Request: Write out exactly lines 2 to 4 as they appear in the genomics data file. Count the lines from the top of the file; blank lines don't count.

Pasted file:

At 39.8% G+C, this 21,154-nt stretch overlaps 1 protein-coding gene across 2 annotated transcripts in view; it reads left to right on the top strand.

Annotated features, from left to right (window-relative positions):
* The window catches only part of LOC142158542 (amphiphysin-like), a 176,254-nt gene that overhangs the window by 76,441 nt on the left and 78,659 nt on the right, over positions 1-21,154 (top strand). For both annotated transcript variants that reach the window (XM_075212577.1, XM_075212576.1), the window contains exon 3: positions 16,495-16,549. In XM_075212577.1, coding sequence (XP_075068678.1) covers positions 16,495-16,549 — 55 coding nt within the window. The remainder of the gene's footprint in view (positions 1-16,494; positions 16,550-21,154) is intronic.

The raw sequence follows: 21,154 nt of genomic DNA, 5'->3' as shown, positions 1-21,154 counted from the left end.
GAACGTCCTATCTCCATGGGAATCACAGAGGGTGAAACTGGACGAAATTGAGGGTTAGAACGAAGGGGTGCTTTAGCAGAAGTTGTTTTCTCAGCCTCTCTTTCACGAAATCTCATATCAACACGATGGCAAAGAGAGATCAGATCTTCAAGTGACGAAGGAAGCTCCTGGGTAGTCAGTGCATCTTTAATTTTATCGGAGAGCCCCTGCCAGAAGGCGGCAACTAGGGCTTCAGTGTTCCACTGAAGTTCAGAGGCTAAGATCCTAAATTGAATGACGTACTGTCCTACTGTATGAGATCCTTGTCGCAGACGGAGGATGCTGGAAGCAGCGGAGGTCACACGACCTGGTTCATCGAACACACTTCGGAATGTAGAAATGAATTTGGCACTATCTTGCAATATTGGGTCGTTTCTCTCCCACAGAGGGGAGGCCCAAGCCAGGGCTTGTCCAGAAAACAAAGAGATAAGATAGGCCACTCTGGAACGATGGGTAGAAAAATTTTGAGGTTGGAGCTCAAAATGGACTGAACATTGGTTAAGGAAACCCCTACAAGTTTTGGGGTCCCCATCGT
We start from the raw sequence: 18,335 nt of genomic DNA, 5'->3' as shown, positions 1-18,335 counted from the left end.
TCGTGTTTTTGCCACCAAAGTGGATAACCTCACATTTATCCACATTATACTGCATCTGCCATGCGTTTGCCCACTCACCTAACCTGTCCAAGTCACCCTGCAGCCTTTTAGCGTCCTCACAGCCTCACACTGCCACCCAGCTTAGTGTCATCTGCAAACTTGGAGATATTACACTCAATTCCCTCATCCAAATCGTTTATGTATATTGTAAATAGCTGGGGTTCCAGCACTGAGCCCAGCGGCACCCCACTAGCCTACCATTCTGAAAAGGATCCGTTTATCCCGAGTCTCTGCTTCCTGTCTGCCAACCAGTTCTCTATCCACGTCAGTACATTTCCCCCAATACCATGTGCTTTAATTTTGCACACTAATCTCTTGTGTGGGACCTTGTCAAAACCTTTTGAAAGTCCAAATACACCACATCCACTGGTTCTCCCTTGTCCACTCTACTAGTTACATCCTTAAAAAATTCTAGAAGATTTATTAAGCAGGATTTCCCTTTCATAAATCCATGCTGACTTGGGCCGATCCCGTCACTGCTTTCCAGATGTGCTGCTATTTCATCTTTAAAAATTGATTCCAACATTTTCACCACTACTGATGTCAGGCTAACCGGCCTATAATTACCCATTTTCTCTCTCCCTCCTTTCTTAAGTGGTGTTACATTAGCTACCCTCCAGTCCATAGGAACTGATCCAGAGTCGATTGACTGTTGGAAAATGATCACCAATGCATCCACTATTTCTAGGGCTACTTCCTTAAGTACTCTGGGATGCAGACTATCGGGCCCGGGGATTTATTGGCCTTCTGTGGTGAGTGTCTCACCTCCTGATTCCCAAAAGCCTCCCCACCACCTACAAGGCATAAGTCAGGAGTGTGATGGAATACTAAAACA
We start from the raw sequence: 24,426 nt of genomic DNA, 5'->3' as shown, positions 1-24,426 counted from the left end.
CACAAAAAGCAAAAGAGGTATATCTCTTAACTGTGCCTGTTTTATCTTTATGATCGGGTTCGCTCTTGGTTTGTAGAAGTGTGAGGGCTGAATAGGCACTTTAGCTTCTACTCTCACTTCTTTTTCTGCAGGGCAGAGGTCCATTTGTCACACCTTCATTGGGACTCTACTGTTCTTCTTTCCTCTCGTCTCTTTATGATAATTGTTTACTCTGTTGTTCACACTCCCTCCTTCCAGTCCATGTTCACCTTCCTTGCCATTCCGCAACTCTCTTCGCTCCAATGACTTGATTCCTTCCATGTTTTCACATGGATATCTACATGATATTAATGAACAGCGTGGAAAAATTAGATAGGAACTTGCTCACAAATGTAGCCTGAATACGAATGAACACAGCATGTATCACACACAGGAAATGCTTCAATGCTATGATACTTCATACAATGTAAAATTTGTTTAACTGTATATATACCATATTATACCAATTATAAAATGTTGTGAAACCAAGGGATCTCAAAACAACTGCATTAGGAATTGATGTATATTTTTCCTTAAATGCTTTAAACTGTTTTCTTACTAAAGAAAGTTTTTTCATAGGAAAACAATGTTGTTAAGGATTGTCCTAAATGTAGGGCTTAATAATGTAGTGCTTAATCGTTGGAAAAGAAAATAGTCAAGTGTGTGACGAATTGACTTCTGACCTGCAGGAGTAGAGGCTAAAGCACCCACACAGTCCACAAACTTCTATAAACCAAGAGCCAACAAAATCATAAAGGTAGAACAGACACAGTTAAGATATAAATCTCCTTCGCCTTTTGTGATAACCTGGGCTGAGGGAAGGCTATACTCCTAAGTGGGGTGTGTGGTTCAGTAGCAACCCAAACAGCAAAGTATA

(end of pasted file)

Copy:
Annotated features, from left to right (window-relative positions):
* The window catches only part of LOC142158542 (amphiphysin-like), a 176,254-nt gene that overhangs the window by 76,441 nt on the left and 78,659 nt on the right, over positions 1-21,154 (top strand). For both annotated transcript variants that reach the window (XM_075212577.1, XM_075212576.1), the window contains exon 3: positions 16,495-16,549. In XM_075212577.1, coding sequence (XP_075068678.1) covers positions 16,495-16,549 — 55 coding nt within the window. The remainder of the gene's footprint in view (positions 1-16,494; positions 16,550-21,154) is intronic.

The raw sequence follows: 21,154 nt of genomic DNA, 5'->3' as shown, positions 1-21,154 counted from the left end.